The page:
George Weigel reflects on today’s world through the Catholic lens
SAN FRANCISCO, April 3, 2018 /Christian Newswire/ — While the world may rightly be falling apart at the seams and order is scarce, nations have survived through many wars and destruction to this day. But looking at these events – and how they impact today’s world – through the lens of the Catholic Church is completely different, which is exactly what George Weigel does in his new book, THE FRAGILITY OF ORDER: CATHOLIC REFLECTIONS IN TURBULENT TIMES.
Weigel brings his extensive knowledge of world events to the pages of THE FRAGILITY OF ORDER, compiling his lectures from the past 20 years into a single book, enabling the reader to see current events in a deeper way than looking at them through the lens of any mainstream or social media story.
From the Synods of 2014 and 2015 in Rome to the ongoing war between Communism and Catholicism to the turbulent World Wars and Pope Benedict XVI’s controversial Regensburg lecture, Weigel applies philosophical and theological perspectives to major historical events and, ultimately, implores the reader to remember the promises of Christ, that they have no cause for despair.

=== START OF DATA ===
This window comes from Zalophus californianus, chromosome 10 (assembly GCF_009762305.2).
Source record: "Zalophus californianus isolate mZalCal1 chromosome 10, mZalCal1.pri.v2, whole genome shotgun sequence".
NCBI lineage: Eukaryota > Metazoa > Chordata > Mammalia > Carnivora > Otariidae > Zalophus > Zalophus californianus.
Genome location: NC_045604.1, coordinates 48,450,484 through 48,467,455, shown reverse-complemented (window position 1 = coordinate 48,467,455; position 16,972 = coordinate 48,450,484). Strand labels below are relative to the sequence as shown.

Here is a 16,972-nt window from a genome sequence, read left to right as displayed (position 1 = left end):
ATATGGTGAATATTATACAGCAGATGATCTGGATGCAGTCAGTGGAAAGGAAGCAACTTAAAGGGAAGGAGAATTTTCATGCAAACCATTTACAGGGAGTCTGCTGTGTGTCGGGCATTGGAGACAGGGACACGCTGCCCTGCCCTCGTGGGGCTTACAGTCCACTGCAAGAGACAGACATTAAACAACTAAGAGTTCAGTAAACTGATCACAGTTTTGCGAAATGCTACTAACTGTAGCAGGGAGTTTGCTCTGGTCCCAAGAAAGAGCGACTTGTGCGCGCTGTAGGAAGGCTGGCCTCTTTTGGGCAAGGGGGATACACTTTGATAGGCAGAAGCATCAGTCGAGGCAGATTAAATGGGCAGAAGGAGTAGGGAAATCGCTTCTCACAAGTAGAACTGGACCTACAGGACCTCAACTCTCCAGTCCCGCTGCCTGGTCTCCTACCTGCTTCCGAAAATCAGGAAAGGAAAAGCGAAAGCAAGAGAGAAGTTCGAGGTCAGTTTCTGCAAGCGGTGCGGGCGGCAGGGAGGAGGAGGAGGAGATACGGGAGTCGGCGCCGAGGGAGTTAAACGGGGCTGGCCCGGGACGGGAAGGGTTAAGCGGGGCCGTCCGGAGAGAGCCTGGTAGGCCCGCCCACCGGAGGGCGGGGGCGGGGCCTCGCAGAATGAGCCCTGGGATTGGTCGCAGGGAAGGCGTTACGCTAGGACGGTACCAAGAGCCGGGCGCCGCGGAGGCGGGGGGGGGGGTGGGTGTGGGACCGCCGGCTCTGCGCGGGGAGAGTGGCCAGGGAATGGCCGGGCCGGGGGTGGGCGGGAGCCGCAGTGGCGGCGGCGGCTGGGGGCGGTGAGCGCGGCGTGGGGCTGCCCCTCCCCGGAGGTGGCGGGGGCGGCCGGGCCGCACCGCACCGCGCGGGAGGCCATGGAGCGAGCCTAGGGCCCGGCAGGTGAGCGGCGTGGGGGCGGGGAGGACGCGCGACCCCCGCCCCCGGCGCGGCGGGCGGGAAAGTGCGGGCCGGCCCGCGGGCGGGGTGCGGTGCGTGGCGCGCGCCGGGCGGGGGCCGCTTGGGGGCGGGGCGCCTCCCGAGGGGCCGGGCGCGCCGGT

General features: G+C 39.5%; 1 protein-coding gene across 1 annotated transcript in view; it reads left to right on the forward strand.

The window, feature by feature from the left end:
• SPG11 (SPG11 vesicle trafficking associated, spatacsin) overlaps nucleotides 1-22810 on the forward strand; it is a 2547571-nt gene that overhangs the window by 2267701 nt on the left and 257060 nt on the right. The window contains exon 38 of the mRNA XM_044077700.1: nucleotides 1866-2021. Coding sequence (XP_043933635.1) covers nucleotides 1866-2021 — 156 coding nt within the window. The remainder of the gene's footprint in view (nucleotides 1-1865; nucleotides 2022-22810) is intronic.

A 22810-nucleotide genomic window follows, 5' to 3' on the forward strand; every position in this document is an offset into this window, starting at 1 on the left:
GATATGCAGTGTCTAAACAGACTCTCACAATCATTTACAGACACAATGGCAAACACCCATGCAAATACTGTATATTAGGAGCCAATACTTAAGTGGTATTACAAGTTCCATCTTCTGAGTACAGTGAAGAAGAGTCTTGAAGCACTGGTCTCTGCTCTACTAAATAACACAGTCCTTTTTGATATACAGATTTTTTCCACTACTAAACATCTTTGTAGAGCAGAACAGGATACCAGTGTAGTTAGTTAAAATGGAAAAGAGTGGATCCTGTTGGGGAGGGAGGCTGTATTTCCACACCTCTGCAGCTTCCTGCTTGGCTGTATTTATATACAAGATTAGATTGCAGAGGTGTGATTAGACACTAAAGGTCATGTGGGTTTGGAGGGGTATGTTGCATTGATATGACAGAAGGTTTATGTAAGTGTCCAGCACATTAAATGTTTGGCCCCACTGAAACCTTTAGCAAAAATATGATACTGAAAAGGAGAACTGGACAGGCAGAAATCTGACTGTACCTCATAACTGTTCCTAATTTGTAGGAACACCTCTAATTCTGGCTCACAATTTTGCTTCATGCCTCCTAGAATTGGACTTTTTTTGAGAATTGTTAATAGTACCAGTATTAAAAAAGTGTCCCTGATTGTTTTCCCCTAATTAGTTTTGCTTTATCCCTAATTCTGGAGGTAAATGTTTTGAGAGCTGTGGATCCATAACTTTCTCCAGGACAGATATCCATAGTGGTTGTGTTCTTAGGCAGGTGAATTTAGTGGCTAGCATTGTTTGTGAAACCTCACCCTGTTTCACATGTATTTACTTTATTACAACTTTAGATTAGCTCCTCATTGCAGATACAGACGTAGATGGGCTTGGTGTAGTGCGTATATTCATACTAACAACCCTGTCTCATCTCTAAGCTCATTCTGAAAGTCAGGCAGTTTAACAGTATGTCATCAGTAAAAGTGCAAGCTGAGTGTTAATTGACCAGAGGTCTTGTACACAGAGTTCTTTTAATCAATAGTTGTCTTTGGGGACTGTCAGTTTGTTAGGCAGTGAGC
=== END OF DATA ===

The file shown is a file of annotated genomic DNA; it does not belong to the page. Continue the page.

Weigel, one of the most prominent public intellectuals in modern times, is the author of two dozen New York Times bestselling books, and is a Distinguished Senior Fellow of Washington’s Ethics and Public Policy Center, where he holds the William E. Simon Chair in Catholic Studies. In THE FRAGILITY OF ORDER, two of his key convictions – that ideas have consequences for good and ill, and that the deepest currents of history flow through culture – shine through in the essays and illuminate life in the Church that is not often appreciated or understood.
“The essays in this volume, written independently over two decades, have a wonderful unity rooted in Weigel’s penetrating intellect and global vision,” said Most Rev. Charles Chaput, O.F.M. Cap., archbishop of Philadelphia. “His thoughts on Benedict XVI’s 2006 Regensburg lecture – a lecture savagely misrepresented by critics at the time, but brilliant in retrospect – are worth the price of the entire book; but they’re just one part of a lucid, compelling and highly recommended read.